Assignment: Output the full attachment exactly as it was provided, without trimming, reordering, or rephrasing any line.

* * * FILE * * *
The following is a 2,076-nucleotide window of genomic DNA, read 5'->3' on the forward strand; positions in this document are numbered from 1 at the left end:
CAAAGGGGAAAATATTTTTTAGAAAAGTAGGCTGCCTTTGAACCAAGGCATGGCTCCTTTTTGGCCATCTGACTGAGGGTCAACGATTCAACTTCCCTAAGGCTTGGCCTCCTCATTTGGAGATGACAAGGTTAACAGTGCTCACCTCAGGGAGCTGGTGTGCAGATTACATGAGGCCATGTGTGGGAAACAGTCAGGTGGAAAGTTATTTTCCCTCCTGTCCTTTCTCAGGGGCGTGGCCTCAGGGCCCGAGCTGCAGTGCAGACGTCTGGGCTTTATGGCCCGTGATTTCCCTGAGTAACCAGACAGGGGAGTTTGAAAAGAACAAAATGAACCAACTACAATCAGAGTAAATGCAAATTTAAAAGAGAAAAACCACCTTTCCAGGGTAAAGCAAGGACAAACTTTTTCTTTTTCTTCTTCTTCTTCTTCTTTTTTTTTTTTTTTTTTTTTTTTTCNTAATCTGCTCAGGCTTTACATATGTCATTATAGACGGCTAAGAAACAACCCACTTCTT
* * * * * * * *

The following is a 2,076-nucleotide window of genomic DNA, read 5'->3' on the forward strand; positions in this document are numbered from 1 at the left end:
CAAAGGGGAAAATATTTTTTAGAAAAGTAGGCTGCCTTTGAACCAAGGCATGGCTCCTTTTTGGCCATCTGACTGAGGGTCAACGATTCAACTTCCCTAAGGCTTGGCCTCCTCATTTGGAGATGACAAGGTTAACAGTGCTCACCTCAGGGAGCTGGTGTGCAGATTACATGAGGCCATGTGTGGGAAACAGTCAGGTGGAAAGTTATTTTCCCTCCTGTCCTTTCTCAGGGGCGTGGCCTCAGGGCCCGAGCTGCAGTGCAGACGTCTGGGCTTTATGGCCCGTGATTTCCCTGAGTAACCAGACAGGGGAGTTTGAAAAGAACAAAATGAACCAACTACAATCAGAGTAAATGCAAATTTAAAAGAGAAAAACCACCTTTCCAGGGTAAAGCAAGGACAAACTTTTTCTTTTTCTTCTTCTTCTTCTTCTTTTTTTTTTTTTTTTTTTTTTTTTCNTAATCTGCTCAGGCTTTACATATGTCATTATAGACGGCTAAGAAACAACCCACTTCTT